As a conservative, I have not always bought into the philosophy that universal health care was a bad thing. I’m very conservative on many issues, but this one I have not always been because for me, one of the fundamental concerns I had was that in this country I want to make sure that people who have no opportunity at all for health insurance will still get good health care.
Specifically children. The argument can always be made that the majority of adults have the same equal opportunity to study, work hard and get a job opportunity that will provide them with the ability to get insurance for whatever medical needs they have. But children are not always so lucky. Due to negligence on the parents part or other issues – whatever they may be – children can be put into a situation where they do not have insurance to cover their needs. And this bothered (or bothers) me because there is no way in this great country that any child should not be provided for medically. Any argument against that seems insensitive to me.
Now, I understand that medical treatment cannot be restricted against anyone. From what I understand, when someone comes into a hospital and is unable to provide insurance, they cannot be shown the front door. At least that’s what I’ve been told. But I think that is only for “emergency treatment”. That’s good, but I have always wondered if it went far enough to provide for those who truly cannot provide for themselves.
But as the years go by and I hear the arguments on both sides, I really am not convinced that universal health care is the answer either. For one, I am not sure if those in favor of it (besides politicians) truly understand that someone has to pay for it. And that someone is the taxpayers. In all honesty, I really don’t see that as the best alternative to mandate that people pay for other people’s health care. Not to mention that just like many social programs we have in this country, something like this is ripe with the possibility of abuse – wherein someone could work the system and get the medical treatment without doing their fair share to contribute to paying for it.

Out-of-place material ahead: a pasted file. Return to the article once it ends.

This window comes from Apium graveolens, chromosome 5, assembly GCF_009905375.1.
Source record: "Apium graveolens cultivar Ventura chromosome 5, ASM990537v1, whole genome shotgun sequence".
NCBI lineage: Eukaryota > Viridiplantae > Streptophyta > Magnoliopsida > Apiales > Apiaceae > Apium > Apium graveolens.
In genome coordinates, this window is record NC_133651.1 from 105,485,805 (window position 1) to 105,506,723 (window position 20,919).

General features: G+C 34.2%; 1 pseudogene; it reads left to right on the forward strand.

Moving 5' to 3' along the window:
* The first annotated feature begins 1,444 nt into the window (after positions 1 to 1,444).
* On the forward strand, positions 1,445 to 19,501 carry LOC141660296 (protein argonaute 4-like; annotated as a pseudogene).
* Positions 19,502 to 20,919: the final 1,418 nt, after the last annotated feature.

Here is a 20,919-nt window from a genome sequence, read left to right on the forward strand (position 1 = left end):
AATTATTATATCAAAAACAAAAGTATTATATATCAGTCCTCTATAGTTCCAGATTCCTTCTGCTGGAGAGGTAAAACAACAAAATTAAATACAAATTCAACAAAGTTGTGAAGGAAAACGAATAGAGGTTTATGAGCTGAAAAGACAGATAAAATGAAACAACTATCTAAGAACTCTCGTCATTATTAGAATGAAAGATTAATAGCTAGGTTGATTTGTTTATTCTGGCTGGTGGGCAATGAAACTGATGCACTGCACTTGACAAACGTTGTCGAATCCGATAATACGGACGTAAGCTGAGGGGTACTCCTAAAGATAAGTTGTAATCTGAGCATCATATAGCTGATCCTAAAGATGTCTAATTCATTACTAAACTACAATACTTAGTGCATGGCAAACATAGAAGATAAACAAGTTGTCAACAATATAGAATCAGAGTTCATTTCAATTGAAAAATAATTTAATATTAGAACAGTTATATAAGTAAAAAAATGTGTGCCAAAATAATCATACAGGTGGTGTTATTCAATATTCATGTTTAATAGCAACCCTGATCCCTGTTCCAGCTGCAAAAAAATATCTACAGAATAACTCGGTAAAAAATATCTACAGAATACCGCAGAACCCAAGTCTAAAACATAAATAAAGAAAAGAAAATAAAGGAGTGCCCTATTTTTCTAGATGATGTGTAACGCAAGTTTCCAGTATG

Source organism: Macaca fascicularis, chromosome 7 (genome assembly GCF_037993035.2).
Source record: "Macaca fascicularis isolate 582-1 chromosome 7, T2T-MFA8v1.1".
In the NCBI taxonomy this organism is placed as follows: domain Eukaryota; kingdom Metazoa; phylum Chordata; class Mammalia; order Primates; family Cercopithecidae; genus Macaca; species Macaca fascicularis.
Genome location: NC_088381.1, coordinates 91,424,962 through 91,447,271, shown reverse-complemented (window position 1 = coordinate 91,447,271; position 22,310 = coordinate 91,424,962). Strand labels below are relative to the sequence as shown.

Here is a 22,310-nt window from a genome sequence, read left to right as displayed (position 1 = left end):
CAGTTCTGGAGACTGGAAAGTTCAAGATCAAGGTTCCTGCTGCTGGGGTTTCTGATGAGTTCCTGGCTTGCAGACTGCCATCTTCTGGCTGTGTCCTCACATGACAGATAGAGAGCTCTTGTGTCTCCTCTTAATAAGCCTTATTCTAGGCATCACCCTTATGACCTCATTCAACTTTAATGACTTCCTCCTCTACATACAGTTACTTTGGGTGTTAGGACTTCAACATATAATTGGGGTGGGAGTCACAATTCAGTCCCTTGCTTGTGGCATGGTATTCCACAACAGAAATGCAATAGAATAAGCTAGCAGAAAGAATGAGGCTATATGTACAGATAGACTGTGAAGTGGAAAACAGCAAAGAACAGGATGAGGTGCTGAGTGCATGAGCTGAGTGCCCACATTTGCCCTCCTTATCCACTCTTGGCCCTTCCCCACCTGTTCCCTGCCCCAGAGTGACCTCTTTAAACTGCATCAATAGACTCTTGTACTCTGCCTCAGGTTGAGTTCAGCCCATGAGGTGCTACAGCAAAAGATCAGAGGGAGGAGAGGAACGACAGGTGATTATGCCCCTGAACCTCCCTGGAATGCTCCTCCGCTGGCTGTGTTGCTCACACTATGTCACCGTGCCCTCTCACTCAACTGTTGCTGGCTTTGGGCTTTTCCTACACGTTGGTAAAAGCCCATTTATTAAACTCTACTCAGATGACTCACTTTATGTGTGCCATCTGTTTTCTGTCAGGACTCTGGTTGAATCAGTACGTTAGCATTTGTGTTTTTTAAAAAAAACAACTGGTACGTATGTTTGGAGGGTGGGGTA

Additionally, I don’t like the idea of putting this into the governments hands. I see how they have handled Social Security. I’ve seen how they have just recently made a mess of the economy by trying to ensure that banks gave loans to home buyers for houses they can’t afford. I’ve seen how they’ve created a stimulus package with money that we don’t have and then gave some of that in bonuses to people that they then turned around and chastised for taking the bonuses. So them being in control of this makes me very uncomfortable.
I’ve also heard the arguments about the universal health care system in other countries. I’ve heard about the long lines. I’ve heard about the fact that some governments begin to “ration” out treatment and so then people who are in need of life saving treatment are denied such treatment because the government deems it unaffordable.
I’ve also heard about the fact that we have some of the best health care around. About people traveling to our country from long distances to get good, quality treatment. So to mess with that is something that I really think we need to reflect on long and hard.
But on the flip side of that, I sometimes wonder if we don’t need to do something to change our system – at least in some respects. While it is good, it is by no means perfect. Our insurance system, pretty much like our tax system in this country – is hard to understand and difficult to determine the best course of action on for some cases. Doctors almost universally tend to prescribe a medication first before doing any real diagnosing of the problems. And some of the pricing of treatment borders on the ridiculous.
I’ll give a couple examples of myself to illustrate my points. I am prone to lipoma’s – which is really a big word for “fatty tissue”. These are little bumps that I have in various parts of my body. Pretty much not an issue unless they show up in a place where they can cause discomfort. A few years back, I had one show up on the left part of my chest. Freaked me out at first because I kept having pain there and being that is where my heart is, I worried I might be having a heart attack (yes, I am a dork at times). So I went in and had it looked at and the surgeon who they sent me too did indicate he could find the lipoma and he set up a day for it to be removed.